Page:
In-person Freelancing Course

This course covers in-person work categories such as:

  • Tech support
  • Cleaning
  • Babysitting and Childcare
  • Elder caretaking
  • Dog walking
  • Delivery

Remote Freelancing 101

This course helps students with experience or training in high-demand remote work categories such as:

  • Data entry and web search
  • Web design
  • Graphic design
  • Social media marketing
  • Computer programming
  • Admin assistance

To get started in one of these courses:

  1. Navigate to samaschool.org/cccc
  2. When prompted, enter ccc123 as a password
  3. Click on the "enroll now" button for either course
  4. In the window that opens, click the blue “start” button
  5. Enter your first name, last name, email address and community college
  6. Click submit
  7. Enjoy your training!

Freelancing Platforms

The websites below are a partial list of platforms to find virtual work. Note that College of the Siskiyous does not endorse any of the platforms listed below, nor vouch for their business. This is merely a listing for informational purposes.

99 Designs

A platform for freelance designers, 99designs lets you compete in design contests and get feedback as clients choose the best ones. It's a great way for talented designers to prove their talents.

Craigslist

Although most people see Craigslist as just a platform for buying and selling miscellaneous things, it's actually a great source of freelance jobs. You can easily browse for local offerings if you prefer something in-office, or you can search by major cities if you prefer working remotely.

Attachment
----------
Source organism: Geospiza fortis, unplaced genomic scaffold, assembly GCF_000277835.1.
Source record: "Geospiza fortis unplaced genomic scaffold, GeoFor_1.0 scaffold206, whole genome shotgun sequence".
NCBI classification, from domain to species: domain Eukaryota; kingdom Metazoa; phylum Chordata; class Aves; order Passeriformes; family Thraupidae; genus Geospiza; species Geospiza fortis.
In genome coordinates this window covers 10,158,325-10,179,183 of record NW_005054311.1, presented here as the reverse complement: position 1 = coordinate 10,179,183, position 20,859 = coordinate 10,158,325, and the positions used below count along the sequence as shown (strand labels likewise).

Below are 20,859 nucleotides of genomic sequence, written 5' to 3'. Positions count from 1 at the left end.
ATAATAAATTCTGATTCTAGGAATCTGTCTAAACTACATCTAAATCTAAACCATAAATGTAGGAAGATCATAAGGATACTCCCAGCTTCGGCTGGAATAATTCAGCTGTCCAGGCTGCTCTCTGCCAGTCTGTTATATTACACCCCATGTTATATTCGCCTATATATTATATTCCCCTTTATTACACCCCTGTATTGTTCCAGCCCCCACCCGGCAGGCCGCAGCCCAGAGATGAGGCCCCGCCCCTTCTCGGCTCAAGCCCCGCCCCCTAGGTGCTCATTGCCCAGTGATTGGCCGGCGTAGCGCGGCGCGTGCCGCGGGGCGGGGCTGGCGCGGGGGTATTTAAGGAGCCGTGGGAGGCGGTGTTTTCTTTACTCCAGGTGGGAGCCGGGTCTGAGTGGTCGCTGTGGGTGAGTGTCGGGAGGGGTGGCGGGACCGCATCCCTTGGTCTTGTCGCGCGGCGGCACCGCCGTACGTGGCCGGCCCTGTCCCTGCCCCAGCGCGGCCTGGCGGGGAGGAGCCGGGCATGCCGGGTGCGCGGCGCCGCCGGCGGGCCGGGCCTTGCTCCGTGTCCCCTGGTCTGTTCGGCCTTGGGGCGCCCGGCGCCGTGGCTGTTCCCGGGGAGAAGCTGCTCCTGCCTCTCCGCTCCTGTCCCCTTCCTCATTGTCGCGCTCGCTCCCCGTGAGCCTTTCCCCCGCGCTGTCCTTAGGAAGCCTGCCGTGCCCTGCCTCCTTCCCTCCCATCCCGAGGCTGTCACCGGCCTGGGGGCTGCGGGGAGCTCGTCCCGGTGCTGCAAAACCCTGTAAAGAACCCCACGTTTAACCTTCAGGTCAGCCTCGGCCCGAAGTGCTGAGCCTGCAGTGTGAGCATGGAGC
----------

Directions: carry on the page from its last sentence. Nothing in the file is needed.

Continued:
Freelancer

Freelancer allows you to compete with other freelancers in contests to prove your skills. If you're competitive and confident in your expertise, it's a great way to showcase your abilities and attract more clients.

Freelance Writing Gigs

Whether you're a writer, editor, blogger, publisher or any combination of those, Freelance Writing Gigs is a great option for freelancers who have a way with words.

iFreelance

This platform accommodates some of the usual suspects of the freelancing world (writers, editors, coders, etc.) but also features freelance marketers as well. Unlike other sites, iFreelance lets you keep 100 percent of your earnings.

Loconomics

Loconomics uses a member based platform charging a monthly fee for various membership tiers. They charge no commissions and allow no bidding for work. They offer scheduling, marketing, invoicing and client management tools.

PeoplePerHour

This is a great platform, focusing on freelancing for web projects. If you’re a designer, web developer, SEO specialist, etc., PeoplePerHour is definitely worth checking out.

Task Rabbit

This platform is more about getting things done around the house. If your services are more handyman, moving, furniture assembly, installation or yard work, Task Rabbit is the platform you will want to explore.

Toptal

With a distinctly different approach than the other services on this list, Toptal is for seasoned, talented freelancers. Passing Toptal's screening process gives you unparalleled access to meaningful projects with great clients (JPMorgan, Zendesk, Airbnb, etc.) and fair compensation (no low-bid contests). You'll also be able to join the Toptal community for frequent meetups and tech events.

Upwork

With over 1.5 million clients, Upwork (previously oDesk) offers something for every type of freelancer, from Virtual Assistants to Graphic Designers. It accommodates both short- and long-term projects, hourly or per-project work and expert-level and entry-level engagements. Regardless of where you are in your career, Upwork is likely to have something for you.

Zirtual

Work. Life. Balance. Zirtual is for Virtual Assistants who support Entrepreneurs, Professionals, and Small Teams


Contact The Hatchery

Lorinda Meyer
Email: hatchery@siskiyous.edu
Phone: (530) 938-5339